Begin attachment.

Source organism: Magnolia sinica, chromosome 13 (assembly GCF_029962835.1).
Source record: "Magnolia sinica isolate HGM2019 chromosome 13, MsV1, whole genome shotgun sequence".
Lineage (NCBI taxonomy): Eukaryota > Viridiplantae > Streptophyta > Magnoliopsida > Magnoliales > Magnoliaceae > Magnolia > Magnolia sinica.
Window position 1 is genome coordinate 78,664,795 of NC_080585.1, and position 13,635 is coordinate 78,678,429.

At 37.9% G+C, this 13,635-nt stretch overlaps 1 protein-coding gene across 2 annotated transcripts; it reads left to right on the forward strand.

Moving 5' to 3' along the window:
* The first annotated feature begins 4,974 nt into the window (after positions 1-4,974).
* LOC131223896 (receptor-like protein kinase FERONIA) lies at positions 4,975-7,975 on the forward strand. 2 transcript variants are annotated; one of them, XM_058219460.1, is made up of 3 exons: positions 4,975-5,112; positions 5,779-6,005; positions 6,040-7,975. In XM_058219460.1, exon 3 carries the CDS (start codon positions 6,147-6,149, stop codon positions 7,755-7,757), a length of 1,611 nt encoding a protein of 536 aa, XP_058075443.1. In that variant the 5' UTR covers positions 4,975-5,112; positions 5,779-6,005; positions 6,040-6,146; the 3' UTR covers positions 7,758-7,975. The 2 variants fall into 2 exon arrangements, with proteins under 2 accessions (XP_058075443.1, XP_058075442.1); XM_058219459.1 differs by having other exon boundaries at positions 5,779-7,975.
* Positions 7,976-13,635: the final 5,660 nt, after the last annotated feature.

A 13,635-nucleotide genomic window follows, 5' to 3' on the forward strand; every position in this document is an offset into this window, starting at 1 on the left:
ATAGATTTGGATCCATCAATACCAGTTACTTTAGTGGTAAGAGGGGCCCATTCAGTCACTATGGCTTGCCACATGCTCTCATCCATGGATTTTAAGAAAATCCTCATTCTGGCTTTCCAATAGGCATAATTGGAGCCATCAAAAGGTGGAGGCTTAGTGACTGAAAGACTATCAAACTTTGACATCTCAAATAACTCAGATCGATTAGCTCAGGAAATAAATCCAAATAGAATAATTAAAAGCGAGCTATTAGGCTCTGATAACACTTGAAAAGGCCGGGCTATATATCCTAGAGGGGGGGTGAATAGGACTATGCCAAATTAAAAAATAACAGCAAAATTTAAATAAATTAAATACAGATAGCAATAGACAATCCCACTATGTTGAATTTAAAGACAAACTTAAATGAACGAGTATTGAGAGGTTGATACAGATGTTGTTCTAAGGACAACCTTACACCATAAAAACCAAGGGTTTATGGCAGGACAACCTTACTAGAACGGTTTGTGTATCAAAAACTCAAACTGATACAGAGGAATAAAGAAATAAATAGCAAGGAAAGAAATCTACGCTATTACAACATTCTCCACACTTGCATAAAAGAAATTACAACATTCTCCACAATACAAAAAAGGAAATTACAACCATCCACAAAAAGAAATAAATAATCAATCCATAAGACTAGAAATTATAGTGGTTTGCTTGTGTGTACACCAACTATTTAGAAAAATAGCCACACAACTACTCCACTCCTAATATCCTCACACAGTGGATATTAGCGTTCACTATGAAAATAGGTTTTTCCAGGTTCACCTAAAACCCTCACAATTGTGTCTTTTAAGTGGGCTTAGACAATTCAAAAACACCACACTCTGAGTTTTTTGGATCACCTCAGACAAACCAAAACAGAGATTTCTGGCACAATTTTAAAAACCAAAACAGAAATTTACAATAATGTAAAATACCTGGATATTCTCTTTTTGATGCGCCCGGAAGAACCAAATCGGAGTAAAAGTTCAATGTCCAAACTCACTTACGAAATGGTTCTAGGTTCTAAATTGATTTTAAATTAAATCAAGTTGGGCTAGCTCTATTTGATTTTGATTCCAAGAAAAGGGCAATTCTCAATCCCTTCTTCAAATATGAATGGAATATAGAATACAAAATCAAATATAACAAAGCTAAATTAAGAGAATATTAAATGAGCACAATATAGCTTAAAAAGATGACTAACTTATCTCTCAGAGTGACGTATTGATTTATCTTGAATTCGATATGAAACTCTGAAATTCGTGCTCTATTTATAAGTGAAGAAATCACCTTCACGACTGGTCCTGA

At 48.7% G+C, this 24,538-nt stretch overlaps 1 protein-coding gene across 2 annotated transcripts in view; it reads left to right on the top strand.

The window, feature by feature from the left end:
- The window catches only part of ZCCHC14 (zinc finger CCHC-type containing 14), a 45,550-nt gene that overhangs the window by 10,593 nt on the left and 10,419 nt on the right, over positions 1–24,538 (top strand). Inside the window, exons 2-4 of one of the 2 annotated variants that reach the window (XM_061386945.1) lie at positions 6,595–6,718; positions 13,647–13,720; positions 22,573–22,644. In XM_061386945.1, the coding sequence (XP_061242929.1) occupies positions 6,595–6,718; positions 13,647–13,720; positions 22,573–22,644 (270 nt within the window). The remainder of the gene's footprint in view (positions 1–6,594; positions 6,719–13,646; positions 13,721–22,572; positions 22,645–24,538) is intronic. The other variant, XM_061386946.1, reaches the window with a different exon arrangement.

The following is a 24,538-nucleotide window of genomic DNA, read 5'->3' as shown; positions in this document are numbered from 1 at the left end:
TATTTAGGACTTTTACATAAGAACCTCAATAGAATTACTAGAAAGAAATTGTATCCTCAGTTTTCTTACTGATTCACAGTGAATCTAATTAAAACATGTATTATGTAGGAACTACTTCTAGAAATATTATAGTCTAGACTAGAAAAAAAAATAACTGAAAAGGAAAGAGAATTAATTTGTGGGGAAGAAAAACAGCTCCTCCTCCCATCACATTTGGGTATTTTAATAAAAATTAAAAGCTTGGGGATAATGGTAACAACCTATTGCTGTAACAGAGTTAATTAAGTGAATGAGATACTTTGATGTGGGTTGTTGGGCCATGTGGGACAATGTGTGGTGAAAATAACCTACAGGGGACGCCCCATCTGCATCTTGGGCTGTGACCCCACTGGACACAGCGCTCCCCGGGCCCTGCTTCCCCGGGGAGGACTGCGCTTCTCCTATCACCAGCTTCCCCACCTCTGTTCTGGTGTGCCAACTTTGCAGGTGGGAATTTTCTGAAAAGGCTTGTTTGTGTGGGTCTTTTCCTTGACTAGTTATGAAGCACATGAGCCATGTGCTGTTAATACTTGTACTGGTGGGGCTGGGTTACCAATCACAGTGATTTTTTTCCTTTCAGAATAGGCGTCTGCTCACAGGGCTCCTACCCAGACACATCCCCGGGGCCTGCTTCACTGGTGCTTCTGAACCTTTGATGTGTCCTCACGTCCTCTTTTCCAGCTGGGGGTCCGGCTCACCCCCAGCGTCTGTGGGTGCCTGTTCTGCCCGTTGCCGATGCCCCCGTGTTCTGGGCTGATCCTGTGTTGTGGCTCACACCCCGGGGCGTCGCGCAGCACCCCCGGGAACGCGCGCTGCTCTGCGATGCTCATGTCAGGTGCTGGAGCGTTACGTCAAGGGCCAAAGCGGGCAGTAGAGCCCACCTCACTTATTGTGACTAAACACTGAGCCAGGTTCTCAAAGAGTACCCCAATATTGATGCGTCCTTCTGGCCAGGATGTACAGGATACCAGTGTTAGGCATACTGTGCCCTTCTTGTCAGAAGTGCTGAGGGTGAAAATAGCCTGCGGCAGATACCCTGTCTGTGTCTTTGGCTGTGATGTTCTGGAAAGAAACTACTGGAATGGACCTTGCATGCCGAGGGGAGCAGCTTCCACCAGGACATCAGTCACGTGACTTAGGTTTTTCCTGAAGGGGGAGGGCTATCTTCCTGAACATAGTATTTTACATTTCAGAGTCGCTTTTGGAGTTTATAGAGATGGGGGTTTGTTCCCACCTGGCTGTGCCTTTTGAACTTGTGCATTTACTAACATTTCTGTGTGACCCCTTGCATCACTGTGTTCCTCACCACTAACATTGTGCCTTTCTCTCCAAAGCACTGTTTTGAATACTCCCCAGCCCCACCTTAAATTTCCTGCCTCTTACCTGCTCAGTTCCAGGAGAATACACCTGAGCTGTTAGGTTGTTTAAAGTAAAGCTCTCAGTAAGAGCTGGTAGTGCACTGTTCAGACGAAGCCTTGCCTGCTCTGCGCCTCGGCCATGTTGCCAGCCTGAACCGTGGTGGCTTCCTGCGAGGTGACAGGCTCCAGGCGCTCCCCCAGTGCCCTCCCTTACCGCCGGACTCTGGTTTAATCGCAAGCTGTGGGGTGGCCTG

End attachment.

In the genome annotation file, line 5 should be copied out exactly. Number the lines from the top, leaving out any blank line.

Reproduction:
At 37.9% G+C, this 13,635-nt stretch overlaps 1 protein-coding gene across 2 annotated transcripts; it reads left to right on the forward strand.